Special Chanukah celebrations for the 200,000 displaced residents of border communities and for hard-hit cities are also underway. “We spread the light of Chanukah in Ashkelon every year, but this year, we’ll have a menorah in the lobby of every apartment building in the city,” says Rabbi Menachem Lieberman, director of Chabad of Ashkelon, which has been subject to daily attacks from nearby Gaza. Many of the city’s children have been traumatized by the daily rocket attacks on the city, and special events and parties are being arranged on their behalf.

In the southernmost city of Eilat—temporary home to 70,000 of the displaced Israelis—Chabad of Eilat is preparing daily lightings and Chanukah parties at the city’s hotels-turned-homes for the displaced, the celebrations focused especially on children and teens from communities along the Gaza border. In central Israel, Rabbi Tzvi Wilhelm and the staff at Chabad of Netanya are arranging special Chanukah events for families evacuated from Metulla, Kiryat Shmona and towns along the Lebanon border, and for the thriving coastal city’s Hebrew-, English-, Russian- and French-speaking Jewish residents who have welcomed displaced families into their community.

In Eilat, children displaced from communities along the Gaza border learn about Chanukah.
In Eilat, children displaced from communities along the Gaza border learn about Chanukah.

Providing for Jews in Ukraine

Throughout war-torn Ukraine, a network of hundreds of Chabad-Lubavitch emissaries and volunteers are again working to ensure that beleaguered residents are able to celebrate the Festival of Lights. More than 40,000 Chanukah kits filled with holiday supplies and special treats are being distributed to Jews in every city and village throughout Ukraine thanks to the work of the JRNU (Jewish Relief Network Ukraine), Chabad’s boots on the ground aid network in Ukraine. The kits include a menorah, candles, dreidels, a Chanukah book for children, chocolate gelt, a Swiss chocolate bar and more.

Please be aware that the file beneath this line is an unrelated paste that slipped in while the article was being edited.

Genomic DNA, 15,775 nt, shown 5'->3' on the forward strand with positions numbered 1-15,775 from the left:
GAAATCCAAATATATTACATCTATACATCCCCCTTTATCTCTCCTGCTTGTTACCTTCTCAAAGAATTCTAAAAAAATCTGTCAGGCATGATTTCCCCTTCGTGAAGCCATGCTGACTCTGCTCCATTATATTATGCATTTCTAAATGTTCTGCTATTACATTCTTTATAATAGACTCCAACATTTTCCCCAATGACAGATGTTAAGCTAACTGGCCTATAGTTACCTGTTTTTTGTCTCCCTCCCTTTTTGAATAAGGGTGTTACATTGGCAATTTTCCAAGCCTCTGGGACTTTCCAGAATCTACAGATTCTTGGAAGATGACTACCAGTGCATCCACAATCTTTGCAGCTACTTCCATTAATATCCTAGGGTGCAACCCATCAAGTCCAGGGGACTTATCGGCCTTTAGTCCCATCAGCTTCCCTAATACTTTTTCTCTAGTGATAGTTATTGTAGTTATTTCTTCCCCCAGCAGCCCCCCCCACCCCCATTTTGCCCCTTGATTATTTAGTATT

Chana Axelrod, who co-directs Chabad of Cherkassy with her husband, Rabbi Dov Axelrod, says that more than 180 people gathered at the Jewish community center late last week to collect a menorah for their home and to receive food for the holiday, thanks in part to the Jewish Relief Network Ukraine.

In Kharkov, Jews gathered at the Choral Synagogue this week to pack more than 1,000 food- and Chanukah-care packages that will be distributed to those in need throughout the city so that they have what they need before the holiday starts on Thursday evening.

The packing program was followed by a Chassidic farbrengen for the entire Jewish community, that focused on joyful singing and Chassidic teachings on the meaning of Chanukah, and the job of every Jew to transform darkness into light, especially on the Chanukah, the Festival of Lights, and especially this year.

More than 40,000 Chanukah boxes filled with holiday supplies and special treats will be distributed to Jews in every city and village throughout Ukraine.
More than 40,000 Chanukah boxes filled with holiday supDonatebalance of natureplies and special treats will be distributed to Jews in every city and village throughout Ukraine.

Writing from Gaza, Rabbi Dovid Shatz, an IDF reservist involved in bringing the light of menorahs to Jewish soldiers on the the front lines of battle, noted how the Rebbe spoke many times of the importance of encouraging and inspiring IDF soldiers, and making them happy, and personally participated in the expenses of doing so.

“Bringing the menorahs into Gaza is not a simple operation at all,” said Shatz. “It requires special permits and the strong ties Chabad has developed with the army over many decades. They realize that this is the most important thing to do right now, to spread the light and joy of Chanukah—a miraculous, victorious light like that in the days of the Hasmoneans, a light that transcends all challenges.”

Noa Amouyal, Bruria Efune, Faygie Levy Holt and Karen Schwartz contributed to this report.